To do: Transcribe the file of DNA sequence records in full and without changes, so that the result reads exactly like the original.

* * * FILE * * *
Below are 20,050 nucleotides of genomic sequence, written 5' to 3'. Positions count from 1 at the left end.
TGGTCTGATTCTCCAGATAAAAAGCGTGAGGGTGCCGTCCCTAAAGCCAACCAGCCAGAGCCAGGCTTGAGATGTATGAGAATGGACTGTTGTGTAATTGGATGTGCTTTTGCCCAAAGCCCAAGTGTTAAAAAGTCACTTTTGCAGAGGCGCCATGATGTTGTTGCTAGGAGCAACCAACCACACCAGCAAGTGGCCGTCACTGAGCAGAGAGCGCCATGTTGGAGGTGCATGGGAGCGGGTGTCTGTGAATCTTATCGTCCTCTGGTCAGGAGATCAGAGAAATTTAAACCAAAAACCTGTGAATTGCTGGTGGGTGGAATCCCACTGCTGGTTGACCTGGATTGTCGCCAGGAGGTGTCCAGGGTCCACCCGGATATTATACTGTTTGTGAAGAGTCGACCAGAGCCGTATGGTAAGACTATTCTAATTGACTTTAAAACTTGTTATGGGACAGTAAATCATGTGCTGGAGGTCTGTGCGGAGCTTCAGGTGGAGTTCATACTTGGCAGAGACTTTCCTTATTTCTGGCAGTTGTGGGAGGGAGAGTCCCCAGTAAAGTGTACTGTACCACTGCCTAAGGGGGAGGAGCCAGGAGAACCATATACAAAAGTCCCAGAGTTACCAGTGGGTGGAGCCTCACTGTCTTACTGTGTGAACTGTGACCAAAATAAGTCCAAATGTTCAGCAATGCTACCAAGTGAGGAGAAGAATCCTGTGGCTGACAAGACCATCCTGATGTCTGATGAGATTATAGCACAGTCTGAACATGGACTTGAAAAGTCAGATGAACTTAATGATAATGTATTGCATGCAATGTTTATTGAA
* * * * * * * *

Below are 20,050 nucleotides of genomic sequence, written 5' to 3'. Positions count from 1 at the left end.
TGGTCTGATTCTCCAGATAAAAAGCGTGAGGGTGCCGTCCCTAAAGCCAACCAGCCAGAGCCAGGCTTGAGATGTATGAGAATGGACTGTTGTGTAATTGGATGTGCTTTTGCCCAAAGCCCAAGTGTTAAAAAGTCACTTTTGCAGAGGCGCCATGATGTTGTTGCTAGGAGCAACCAACCACACCAGCAAGTGGCCGTCACTGAGCAGAGAGCGCCATGTTGGAGGTGCATGGGAGCGGGTGTCTGTGAATCTTATCGTCCTCTGGTCAGGAGATCAGAGAAATTTAAACCAAAAACCTGTGAATTGCTGGTGGGTGGAATCCCACTGCTGGTTGACCTGGATTGTCGCCAGGAGGTGTCCAGGGTCCACCCGGATATTATACTGTTTGTGAAGAGTCGACCAGAGCCGTATGGTAAGACTATTCTAATTGACTTTAAAACTTGTTATGGGACAGTAAATCATGTGCTGGAGGTCTGTGCGGAGCTTCAGGTGGAGTTCATACTTGGCAGAGACTTTCCTTATTTCTGGCAGTTGTGGGAGGGAGAGTCCCCAGTAAAGTGTACTGTACCACTGCCTAAGGGGGAGGAGCCAGGAGAACCATATACAAAAGTCCCAGAGTTACCAGTGGGTGGAGCCTCACTGTCTTACTGTGTGAACTGTGACCAAAATAAGTCCAAATGTTCAGCAATGCTACCAAGTGAGGAGAAGAATCCTGTGGCTGACAAGACCATCCTGATGTCTGATGAGATTATAGCACAGTCTGAACATGGACTTGAAAAGTCAGATGAACTTAATGATAATGTATTGCATGCAATGTTTATTGAA